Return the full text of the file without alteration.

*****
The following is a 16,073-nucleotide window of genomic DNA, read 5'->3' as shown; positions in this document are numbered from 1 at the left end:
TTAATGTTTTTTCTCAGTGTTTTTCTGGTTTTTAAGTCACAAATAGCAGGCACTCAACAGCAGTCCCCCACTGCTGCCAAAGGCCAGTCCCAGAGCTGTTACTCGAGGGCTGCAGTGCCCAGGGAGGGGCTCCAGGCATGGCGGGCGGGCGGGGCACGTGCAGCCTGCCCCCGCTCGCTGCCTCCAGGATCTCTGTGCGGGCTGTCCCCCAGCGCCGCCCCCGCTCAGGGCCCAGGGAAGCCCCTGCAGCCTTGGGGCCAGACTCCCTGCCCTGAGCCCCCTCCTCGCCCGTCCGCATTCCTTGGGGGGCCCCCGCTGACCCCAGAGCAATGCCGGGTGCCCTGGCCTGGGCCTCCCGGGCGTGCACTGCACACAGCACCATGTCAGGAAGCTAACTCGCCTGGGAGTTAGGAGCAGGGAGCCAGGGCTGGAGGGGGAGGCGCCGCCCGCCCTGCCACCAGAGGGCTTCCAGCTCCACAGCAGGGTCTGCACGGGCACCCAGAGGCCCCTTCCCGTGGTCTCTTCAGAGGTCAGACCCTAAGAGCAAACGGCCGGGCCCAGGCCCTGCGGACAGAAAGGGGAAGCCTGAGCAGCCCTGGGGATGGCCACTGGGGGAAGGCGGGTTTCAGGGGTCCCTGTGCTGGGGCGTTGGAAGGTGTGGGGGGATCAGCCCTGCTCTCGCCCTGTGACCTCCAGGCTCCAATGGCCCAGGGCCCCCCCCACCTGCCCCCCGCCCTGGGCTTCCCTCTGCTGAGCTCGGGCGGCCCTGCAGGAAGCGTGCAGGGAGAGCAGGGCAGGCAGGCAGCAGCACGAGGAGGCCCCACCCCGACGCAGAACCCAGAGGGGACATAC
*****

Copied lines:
The following is a 16,073-nucleotide window of genomic DNA, read 5'->3' as shown; positions in this document are numbered from 1 at the left end:
TTAATGTTTTTTCTCAGTGTTTTTCTGGTTTTTAAGTCACAAATAGCAGGCACTCAACAGCAGTCCCCCACTGCTGCCAAAGGCCAGTCCCAGAGCTGTTACTCGAGGGCTGCAGTGCCCAGGGAGGGGCTCCAGGCATGGCGGGCGGGCGGGGCACGTGCAGCCTGCCCCCGCTCGCTGCCTCCAGGATCTCTGTGCGGGCTGTCCCCCAGCGCCGCCCCCGCTCAGGGCCCAGGGAAGCCCCTGCAGCCTTGGGGCCAGACTCCCTGCCCTGAGCCCCCTCCTCGCCCGTCCGCATTCCTTGGGGGGCCCCCGCTGACCCCAGAGCAATGCCGGGTGCCCTGGCCTGGGCCTCCCGGGCGTGCACTGCACACAGCACCATGTCAGGAAGCTAACTCGCCTGGGAGTTAGGAGCAGGGAGCCAGGGCTGGAGGGGGAGGCGCCGCCCGCCCTGCCACCAGAGGGCTTCCAGCTCCACAGCAGGGTCTGCACGGGCACCCAGAGGCCCCTTCCCGTGGTCTCTTCAGAGGTCAGACCCTAAGAGCAAACGGCCGGGCCCAGGCCCTGCGGACAGAAAGGGGAAGCCTGAGCAGCCCTGGGGATGGCCACTGGGGGAAGGCGGGTTTCAGGGGTCCCTGTGCTGGGGCGTTGGAAGGTGTGGGGGGATCAGCCCTGCTCTCGCCCTGTGACCTCCAGGCTCCAATGGCCCAGGGCCCCCCCCACCTGCCCCCCGCCCTGGGCTTCCCTCTGCTGAGCTCGGGCGGCCCTGCAGGAAGCGTGCAGGGAGAGCAGGGCAGGCAGGCAGCAGCACGAGGAGGCCCCACCCCGACGCAGAACCCAGAGGGGACATAC